Leaders of the world's most industrialized countries have begun arriving in northern Japan for a Group of Eight (G8) summit aimed at tackling climate change, rising food and oil prices, and global economic challenges.
Japanese authorities sealed off the island of Hokkaido, with demonstrations relegated to the island's largest city of Sapporo, where at least four people have been arrested.
Japan has spent a record sum of money and deployed more than 20,000 police officers to seal off the three-day forum at the remote lakeside resort of Toyako, which begins on July 7.
A small protest has been held in Sapporo, the city closest to the venue, calling on G8 leaders -- representing Britain, Canada, France, Germany, Italy, Japan, Russia, and the United States -- to work hard on issues affecting the world's poorest people.
"We are coming to the G8 not because we recognize it as a legitimate forum, but [because] we realize that many important decisions get made here and so we want to make sure that the voices of people in the world and the voices of citizens in the G8 countries gets heard and that they feel the pressure and that they keep their promises and take an action," said Dennis Howlett, representative of the Canadian "Make Poverty History" campaign.
Dozens of nongovernmental organizations and aid groups were due to launch a three-day Alternative Summit, including discussions on the environment, peace, human rights, development, and poverty.
On July 5, several thousand demonstrators marched through Sapporo, demanding that G8 leaders take action on global warming, poverty, and rising food prices. The protesters banged drums and carried colorful banners proclaiming "Shut Down the G8" and shouted: "We are against a summit of rich nations."
Four people were arrested in minor scuffles with police. One of those detained was a cameraman for the Reuters news agency.
Protesters criticized the arrests, saying their rights were being violated.
"And overall, this thing displayed at the summit gives me hope that in the future we can form more direct democracy than what we have right now with these eight powerful countries controlling lives of everything on the planet," said Brandon Jourdan, a freelance cameraman who filmed the scuffles.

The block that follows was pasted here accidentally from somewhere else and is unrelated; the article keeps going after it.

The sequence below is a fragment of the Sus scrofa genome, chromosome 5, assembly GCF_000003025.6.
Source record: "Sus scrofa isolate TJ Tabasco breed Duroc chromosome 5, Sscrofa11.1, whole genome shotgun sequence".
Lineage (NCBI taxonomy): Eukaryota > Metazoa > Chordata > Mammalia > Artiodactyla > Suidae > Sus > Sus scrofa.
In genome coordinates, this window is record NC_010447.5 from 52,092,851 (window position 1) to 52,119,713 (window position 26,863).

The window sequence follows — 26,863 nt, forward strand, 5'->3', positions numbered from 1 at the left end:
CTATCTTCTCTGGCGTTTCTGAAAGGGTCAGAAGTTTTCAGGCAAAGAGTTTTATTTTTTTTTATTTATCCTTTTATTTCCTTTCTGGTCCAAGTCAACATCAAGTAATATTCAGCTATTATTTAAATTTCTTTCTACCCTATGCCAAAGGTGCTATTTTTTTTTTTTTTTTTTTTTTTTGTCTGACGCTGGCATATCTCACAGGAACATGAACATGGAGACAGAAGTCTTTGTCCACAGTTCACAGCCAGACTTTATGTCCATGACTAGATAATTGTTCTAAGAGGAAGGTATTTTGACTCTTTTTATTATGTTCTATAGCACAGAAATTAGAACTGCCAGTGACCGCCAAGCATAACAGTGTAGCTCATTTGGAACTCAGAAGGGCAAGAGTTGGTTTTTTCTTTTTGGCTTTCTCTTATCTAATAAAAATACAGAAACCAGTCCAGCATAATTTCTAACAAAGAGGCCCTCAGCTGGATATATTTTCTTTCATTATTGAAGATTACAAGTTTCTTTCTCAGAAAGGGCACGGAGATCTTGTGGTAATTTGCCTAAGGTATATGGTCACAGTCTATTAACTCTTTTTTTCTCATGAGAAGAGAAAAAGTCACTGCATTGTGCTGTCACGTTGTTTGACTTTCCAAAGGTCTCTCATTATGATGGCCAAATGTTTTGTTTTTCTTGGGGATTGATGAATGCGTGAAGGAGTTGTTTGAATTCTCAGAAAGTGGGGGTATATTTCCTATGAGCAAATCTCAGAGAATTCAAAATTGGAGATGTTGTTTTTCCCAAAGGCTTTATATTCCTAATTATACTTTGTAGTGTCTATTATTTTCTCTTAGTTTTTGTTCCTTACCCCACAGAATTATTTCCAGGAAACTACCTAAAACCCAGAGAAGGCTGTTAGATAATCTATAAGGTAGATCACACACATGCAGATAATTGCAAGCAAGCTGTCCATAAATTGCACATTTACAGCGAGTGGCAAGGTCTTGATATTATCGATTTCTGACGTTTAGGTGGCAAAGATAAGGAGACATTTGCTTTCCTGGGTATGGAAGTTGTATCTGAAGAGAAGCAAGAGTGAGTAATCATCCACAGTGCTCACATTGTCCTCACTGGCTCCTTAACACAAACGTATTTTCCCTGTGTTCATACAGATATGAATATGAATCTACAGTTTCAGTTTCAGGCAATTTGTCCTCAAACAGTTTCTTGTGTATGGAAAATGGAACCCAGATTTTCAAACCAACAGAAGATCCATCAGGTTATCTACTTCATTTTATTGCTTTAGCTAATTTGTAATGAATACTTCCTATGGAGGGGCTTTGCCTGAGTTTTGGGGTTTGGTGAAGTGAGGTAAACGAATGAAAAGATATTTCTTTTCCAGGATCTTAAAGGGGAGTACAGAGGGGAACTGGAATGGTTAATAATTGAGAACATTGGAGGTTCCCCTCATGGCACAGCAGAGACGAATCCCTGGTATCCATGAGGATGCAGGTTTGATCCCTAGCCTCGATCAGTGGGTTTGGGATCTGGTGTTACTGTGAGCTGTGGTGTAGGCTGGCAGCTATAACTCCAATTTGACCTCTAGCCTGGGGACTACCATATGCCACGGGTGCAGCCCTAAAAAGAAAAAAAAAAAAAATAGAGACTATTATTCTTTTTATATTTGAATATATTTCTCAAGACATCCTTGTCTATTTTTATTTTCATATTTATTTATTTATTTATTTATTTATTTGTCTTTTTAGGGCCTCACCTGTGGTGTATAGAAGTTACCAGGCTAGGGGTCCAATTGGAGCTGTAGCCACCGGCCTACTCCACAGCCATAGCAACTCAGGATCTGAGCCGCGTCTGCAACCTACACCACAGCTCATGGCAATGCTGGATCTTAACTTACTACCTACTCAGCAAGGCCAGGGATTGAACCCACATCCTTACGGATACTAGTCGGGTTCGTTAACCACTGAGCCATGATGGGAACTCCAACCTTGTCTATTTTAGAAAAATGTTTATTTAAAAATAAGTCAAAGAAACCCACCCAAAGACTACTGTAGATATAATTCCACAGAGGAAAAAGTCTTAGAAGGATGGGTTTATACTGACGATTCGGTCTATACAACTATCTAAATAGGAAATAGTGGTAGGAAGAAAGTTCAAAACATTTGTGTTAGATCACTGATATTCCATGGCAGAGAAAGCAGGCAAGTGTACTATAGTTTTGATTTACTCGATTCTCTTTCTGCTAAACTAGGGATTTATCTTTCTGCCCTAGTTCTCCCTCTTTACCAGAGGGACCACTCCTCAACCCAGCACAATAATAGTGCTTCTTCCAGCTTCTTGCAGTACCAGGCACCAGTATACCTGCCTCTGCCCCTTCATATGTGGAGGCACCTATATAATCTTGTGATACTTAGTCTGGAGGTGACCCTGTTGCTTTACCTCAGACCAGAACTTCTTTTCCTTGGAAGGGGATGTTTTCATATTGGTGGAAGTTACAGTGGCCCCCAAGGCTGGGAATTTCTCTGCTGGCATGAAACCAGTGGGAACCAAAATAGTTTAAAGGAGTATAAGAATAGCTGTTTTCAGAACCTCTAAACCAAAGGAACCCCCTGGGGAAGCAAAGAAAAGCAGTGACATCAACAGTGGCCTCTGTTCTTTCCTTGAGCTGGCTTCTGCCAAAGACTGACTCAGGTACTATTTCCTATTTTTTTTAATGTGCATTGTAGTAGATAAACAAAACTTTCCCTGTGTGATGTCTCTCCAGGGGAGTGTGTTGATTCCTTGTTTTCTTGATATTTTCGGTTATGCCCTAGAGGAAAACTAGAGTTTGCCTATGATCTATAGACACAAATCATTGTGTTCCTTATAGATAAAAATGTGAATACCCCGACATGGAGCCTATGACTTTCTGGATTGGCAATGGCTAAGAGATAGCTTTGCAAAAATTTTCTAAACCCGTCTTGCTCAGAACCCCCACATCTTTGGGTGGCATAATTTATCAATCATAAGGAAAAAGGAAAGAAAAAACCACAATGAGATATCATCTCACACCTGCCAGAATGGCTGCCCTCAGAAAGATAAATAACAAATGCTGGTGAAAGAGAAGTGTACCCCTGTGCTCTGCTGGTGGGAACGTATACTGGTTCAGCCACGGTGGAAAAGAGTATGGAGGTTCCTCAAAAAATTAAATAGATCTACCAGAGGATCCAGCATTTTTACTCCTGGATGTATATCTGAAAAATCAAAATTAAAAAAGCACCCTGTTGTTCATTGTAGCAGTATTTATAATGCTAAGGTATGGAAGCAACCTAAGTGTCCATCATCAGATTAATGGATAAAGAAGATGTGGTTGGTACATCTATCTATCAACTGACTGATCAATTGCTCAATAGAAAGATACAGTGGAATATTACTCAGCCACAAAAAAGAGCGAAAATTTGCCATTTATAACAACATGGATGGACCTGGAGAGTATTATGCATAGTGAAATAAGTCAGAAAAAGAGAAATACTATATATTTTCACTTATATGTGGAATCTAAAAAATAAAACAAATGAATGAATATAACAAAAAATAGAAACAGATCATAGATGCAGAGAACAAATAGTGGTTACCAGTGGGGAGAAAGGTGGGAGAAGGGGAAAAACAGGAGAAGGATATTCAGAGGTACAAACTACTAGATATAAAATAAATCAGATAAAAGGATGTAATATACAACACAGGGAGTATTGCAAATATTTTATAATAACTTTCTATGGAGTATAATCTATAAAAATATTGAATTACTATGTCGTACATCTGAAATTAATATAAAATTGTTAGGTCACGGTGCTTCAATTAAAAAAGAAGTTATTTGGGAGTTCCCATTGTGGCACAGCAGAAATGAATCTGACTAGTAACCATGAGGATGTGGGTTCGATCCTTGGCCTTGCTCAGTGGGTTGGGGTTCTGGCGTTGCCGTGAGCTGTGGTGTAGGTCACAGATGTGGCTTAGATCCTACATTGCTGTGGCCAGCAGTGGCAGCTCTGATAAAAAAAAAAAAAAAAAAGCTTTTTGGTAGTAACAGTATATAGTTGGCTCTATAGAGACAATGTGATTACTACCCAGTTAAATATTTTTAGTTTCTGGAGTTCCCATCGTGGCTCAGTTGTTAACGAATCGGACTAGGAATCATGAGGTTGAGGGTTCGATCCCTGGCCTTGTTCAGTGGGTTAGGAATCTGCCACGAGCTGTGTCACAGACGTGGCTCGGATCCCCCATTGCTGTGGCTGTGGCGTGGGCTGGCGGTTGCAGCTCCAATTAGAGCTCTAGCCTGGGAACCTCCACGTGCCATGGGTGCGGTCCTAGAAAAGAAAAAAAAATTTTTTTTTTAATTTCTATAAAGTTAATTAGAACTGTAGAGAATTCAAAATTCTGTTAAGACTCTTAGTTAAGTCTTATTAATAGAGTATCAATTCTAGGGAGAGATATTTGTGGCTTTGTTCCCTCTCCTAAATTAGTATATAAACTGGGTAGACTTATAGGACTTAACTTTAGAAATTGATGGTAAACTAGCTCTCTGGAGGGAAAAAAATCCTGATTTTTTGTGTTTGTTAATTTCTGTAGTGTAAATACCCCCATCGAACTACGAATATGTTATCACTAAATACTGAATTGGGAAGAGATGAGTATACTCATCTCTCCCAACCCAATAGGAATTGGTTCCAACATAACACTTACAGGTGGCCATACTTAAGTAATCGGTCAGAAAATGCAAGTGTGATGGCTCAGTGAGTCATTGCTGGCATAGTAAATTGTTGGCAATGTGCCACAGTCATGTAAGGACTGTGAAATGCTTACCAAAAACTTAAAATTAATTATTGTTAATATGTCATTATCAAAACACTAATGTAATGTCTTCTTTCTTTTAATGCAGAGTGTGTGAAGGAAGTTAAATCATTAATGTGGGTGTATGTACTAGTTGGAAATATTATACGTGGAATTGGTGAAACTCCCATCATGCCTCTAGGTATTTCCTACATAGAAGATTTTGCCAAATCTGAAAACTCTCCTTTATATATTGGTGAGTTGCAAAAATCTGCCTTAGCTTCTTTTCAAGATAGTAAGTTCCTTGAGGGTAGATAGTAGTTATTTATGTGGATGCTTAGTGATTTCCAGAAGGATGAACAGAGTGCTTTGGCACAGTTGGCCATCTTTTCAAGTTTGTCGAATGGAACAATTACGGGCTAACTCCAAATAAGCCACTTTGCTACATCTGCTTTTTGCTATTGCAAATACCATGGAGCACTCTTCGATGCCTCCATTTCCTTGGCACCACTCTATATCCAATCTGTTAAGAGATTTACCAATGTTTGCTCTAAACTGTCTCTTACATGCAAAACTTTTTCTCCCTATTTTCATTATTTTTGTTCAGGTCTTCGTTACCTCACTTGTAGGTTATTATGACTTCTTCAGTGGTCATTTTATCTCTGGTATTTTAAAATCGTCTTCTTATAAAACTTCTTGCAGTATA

Violent antiglobalization marches have marred past G8 summits, which have become a magnet for protesters angry about issues ranging from climate change to the consequences of globalization.
G8 leaders will be joined by those of some 15 other countries, including China, India, Brazil, Australia and several African states for expanded sessions on global warming and poverty alleviation.
Leaders are expected to pledge to lead efforts to halve emissions of greenhouse gases by 2050.
But the rising food and oil prices and their effect on the global economy and the world's poorest countries have moved up the agenda.
At his summer residence at Castelgandolfo near Rome, Pope Benedict XVI called on the G8 summit to focus on the needs of the world's poorest and most vulnerable.
"I appeal to the participants of the meeting at Hokkaido-Toyako, so that they put the needs of the weakest and poorest populations at the center of their deliberations," the pope said on July 6. "Their vulnerability has increased today because of financial speculation and turbulence, with a perverse effect on food and energy prices."
Following talks with Japanese Prime Minister Yasuo Fukuda less than 24 hours ahead of the summit, U.S. President George W. Bush said it was time for rich countries to tackle the problems that Africa is facing.
"We'll be very constructive in the dialogue when it comes to environment," Bush said. "And I care about the environment, but today there's too much suffering in the continent of Africa and now is the now for the time for the comfortable nations to step up and do something about it."
It will be the last G8 meeting to be attended by Bush and the first for Russian President Dmitry Medvedev.
compiled from agency reports